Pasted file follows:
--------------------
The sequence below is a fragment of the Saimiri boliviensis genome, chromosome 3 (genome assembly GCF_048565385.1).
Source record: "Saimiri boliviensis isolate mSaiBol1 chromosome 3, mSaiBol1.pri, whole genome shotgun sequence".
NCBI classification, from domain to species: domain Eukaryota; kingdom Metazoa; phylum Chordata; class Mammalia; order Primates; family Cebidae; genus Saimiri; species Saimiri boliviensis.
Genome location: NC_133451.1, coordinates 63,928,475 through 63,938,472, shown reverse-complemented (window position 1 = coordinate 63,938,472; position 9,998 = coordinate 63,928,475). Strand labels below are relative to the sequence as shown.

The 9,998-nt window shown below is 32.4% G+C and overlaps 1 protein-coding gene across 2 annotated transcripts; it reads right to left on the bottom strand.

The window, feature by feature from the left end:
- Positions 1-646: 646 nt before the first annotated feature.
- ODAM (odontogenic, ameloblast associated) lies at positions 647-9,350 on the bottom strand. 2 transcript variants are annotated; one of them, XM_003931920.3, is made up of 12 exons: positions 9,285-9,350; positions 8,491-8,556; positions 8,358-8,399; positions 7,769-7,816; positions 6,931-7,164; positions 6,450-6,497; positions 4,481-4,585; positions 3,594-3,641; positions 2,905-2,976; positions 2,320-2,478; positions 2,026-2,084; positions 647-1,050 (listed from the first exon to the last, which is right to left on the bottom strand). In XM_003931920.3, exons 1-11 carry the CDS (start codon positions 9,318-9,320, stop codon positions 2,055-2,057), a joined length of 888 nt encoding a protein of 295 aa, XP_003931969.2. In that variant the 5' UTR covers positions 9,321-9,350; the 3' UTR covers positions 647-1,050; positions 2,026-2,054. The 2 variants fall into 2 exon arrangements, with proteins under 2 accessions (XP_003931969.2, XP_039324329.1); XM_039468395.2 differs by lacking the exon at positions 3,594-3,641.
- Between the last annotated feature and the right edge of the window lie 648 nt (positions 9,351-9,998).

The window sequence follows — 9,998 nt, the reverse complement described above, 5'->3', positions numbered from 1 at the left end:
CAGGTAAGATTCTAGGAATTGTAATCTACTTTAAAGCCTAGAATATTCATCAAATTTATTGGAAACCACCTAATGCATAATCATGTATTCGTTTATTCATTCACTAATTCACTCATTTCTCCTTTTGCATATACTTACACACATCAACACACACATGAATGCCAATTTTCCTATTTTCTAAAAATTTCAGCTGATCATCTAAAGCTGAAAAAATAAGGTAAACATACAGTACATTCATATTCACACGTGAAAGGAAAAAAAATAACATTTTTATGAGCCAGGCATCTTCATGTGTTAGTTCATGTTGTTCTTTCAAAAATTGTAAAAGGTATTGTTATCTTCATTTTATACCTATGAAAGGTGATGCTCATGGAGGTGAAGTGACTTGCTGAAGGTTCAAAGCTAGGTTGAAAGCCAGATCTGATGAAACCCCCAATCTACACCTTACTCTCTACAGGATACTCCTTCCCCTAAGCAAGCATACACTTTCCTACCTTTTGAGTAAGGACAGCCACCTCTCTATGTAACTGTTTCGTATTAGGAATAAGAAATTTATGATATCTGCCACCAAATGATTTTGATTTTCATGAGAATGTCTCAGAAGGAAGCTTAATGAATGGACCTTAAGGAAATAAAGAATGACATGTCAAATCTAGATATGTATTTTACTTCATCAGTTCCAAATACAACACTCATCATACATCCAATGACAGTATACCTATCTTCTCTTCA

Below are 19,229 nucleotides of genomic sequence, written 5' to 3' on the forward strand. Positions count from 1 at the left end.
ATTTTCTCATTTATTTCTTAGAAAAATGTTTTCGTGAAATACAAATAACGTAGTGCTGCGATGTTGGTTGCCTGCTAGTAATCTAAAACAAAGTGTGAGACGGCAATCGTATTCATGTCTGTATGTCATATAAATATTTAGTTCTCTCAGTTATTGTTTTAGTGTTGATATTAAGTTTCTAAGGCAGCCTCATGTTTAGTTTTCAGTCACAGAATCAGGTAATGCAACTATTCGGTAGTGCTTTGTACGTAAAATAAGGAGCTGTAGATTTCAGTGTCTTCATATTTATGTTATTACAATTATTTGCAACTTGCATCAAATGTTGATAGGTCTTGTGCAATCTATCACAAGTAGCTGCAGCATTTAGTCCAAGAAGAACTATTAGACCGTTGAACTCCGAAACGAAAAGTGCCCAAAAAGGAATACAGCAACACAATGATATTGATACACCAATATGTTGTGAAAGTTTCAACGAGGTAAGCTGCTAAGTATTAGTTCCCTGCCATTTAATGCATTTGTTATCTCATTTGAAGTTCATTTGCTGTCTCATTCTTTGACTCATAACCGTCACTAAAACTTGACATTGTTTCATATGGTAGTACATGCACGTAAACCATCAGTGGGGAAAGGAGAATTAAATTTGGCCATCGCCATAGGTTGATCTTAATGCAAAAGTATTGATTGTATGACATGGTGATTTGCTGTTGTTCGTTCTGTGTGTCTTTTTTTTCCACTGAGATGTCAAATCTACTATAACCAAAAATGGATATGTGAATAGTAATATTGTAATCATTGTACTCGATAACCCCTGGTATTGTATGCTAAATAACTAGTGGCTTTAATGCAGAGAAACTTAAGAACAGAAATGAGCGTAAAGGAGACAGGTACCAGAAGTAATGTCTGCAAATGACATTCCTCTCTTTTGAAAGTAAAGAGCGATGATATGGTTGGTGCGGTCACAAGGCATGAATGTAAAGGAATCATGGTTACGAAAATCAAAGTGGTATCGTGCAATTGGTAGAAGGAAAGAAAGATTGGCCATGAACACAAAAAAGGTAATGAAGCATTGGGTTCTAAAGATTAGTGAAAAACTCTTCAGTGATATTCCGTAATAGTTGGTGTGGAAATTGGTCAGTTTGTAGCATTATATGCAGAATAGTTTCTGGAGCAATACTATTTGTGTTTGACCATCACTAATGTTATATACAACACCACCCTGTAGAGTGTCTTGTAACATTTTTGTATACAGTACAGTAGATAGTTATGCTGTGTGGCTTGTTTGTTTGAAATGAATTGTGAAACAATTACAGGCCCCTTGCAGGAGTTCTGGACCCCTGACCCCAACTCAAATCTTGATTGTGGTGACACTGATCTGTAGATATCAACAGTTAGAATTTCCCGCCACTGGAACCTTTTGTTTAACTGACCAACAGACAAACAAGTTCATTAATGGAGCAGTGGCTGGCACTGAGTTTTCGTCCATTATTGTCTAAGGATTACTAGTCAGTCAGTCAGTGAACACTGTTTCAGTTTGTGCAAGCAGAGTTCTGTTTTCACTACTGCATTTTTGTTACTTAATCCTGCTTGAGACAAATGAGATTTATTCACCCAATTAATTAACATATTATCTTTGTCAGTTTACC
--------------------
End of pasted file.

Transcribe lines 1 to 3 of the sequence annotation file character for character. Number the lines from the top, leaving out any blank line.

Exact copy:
The sequence below is a fragment of the Saimiri boliviensis genome, chromosome 3 (genome assembly GCF_048565385.1).
Source record: "Saimiri boliviensis isolate mSaiBol1 chromosome 3, mSaiBol1.pri, whole genome shotgun sequence".
NCBI classification, from domain to species: domain Eukaryota; kingdom Metazoa; phylum Chordata; class Mammalia; order Primates; family Cebidae; genus Saimiri; species Saimiri boliviensis.